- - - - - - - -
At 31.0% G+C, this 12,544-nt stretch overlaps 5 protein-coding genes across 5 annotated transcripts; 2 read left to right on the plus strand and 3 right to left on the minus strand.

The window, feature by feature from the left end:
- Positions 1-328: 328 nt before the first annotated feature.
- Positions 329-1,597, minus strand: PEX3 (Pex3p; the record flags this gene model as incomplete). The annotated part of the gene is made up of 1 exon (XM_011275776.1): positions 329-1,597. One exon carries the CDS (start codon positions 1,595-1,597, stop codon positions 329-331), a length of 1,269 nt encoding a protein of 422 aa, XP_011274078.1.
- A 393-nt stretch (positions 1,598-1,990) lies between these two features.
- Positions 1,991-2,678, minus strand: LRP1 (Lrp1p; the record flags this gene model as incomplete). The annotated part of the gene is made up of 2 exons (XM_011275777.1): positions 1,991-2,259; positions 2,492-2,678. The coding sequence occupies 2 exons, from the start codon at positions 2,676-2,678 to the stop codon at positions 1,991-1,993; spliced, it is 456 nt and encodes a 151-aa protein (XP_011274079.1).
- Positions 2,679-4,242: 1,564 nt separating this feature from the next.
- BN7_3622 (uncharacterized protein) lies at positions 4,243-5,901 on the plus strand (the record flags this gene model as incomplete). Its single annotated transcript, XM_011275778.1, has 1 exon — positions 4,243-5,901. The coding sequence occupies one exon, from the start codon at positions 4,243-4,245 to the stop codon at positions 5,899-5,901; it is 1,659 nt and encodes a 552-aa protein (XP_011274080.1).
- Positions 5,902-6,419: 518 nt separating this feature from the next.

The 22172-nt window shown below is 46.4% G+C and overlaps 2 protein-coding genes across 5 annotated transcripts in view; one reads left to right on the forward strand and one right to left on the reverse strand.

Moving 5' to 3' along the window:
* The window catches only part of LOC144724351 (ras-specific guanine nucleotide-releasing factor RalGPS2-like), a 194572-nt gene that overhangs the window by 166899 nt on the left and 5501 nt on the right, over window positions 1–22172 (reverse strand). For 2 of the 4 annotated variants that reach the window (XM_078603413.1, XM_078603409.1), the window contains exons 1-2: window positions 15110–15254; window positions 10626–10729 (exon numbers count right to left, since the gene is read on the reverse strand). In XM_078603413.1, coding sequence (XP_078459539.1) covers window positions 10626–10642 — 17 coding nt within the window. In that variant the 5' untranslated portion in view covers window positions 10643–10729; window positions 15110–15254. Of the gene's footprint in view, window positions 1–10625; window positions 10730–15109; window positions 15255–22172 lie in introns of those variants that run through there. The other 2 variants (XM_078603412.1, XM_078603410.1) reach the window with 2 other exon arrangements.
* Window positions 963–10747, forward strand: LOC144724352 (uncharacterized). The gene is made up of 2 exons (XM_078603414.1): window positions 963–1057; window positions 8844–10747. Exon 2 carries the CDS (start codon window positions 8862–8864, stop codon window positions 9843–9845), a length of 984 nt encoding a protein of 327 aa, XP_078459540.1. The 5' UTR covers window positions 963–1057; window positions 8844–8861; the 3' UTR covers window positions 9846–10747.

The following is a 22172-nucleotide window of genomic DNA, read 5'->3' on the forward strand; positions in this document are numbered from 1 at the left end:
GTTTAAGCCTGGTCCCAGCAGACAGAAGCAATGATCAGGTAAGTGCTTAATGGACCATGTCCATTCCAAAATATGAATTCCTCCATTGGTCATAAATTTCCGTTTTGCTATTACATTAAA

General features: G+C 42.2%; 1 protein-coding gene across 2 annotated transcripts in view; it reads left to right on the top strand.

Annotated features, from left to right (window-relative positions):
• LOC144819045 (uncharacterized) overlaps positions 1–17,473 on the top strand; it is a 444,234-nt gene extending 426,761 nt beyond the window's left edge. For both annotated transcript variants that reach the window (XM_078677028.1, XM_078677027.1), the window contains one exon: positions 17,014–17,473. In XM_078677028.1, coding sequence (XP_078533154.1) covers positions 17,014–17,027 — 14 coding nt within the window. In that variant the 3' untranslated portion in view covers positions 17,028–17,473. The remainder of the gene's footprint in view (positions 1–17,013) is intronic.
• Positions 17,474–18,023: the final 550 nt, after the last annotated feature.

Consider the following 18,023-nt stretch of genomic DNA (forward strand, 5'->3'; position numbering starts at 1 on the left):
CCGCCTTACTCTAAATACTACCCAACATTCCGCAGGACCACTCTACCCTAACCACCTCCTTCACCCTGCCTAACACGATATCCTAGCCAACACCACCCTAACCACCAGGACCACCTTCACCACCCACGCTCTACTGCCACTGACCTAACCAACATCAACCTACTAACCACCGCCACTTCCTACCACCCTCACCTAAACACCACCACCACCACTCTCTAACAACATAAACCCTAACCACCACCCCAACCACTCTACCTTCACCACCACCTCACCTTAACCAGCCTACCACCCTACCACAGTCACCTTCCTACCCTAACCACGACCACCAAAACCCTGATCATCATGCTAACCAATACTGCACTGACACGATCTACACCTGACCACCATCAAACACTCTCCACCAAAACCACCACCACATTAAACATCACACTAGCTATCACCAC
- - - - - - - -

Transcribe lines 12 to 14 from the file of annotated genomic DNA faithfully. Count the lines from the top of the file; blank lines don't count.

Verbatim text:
* The window catches only part of LOC144724351 (ras-specific guanine nucleotide-releasing factor RalGPS2-like), a 194572-nt gene that overhangs the window by 166899 nt on the left and 5501 nt on the right, over window positions 1–22172 (reverse strand). For 2 of the 4 annotated variants that reach the window (XM_078603413.1, XM_078603409.1), the window contains exons 1-2: window positions 15110–15254; window positions 10626–10729 (exon numbers count right to left, since the gene is read on the reverse strand). In XM_078603413.1, coding sequence (XP_078459539.1) covers window positions 10626–10642 — 17 coding nt within the window. In that variant the 5' untranslated portion in view covers window positions 10643–10729; window positions 15110–15254. Of the gene's footprint in view, window positions 1–10625; window positions 10730–15109; window positions 15255–22172 lie in introns of those variants that run through there. The other 2 variants (XM_078603412.1, XM_078603410.1) reach the window with 2 other exon arrangements.
* Window positions 963–10747, forward strand: LOC144724352 (uncharacterized). The gene is made up of 2 exons (XM_078603414.1): window positions 963–1057; window positions 8844–10747. Exon 2 carries the CDS (start codon window positions 8862–8864, stop codon window positions 9843–9845), a length of 984 nt encoding a protein of 327 aa, XP_078459540.1. The 5' UTR covers window positions 963–1057; window positions 8844–8861; the 3' UTR covers window positions 9846–10747.

The following is a 22172-nucleotide window of genomic DNA, read 5'->3' on the forward strand; positions in this document are numbered from 1 at the left end: